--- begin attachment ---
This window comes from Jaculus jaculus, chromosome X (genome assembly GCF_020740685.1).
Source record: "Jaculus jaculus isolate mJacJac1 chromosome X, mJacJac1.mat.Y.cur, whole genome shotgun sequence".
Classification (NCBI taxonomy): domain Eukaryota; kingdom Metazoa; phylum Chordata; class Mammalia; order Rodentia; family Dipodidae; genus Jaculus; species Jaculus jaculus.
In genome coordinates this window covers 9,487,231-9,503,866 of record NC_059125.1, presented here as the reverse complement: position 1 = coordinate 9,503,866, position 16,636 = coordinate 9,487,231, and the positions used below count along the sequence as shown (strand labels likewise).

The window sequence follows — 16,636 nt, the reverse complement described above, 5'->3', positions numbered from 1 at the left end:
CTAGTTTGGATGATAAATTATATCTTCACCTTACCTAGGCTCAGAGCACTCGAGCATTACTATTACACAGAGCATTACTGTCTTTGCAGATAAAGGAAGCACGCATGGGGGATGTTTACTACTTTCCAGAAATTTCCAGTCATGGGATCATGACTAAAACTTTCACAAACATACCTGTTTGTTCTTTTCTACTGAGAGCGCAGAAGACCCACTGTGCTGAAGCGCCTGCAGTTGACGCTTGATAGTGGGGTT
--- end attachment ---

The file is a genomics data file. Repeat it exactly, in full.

This window comes from Jaculus jaculus, chromosome X (genome assembly GCF_020740685.1).
Source record: "Jaculus jaculus isolate mJacJac1 chromosome X, mJacJac1.mat.Y.cur, whole genome shotgun sequence".
Classification (NCBI taxonomy): domain Eukaryota; kingdom Metazoa; phylum Chordata; class Mammalia; order Rodentia; family Dipodidae; genus Jaculus; species Jaculus jaculus.
In genome coordinates this window covers 9,487,231-9,503,866 of record NC_059125.1, presented here as the reverse complement: position 1 = coordinate 9,503,866, position 16,636 = coordinate 9,487,231, and the positions used below count along the sequence as shown (strand labels likewise).

The window sequence follows — 16,636 nt, the reverse complement described above, 5'->3', positions numbered from 1 at the left end:
CTAGTTTGGATGATAAATTATATCTTCACCTTACCTAGGCTCAGAGCACTCGAGCATTACTATTACACAGAGCATTACTGTCTTTGCAGATAAAGGAAGCACGCATGGGGGATGTTTACTACTTTCCAGAAATTTCCAGTCATGGGATCATGACTAAAACTTTCACAAACATACCTGTTTGTTCTTTTCTACTGAGAGCGCAGAAGACCCACTGTGCTGAAGCGCCTGCAGTTGACGCTTGATAGTGGGGTT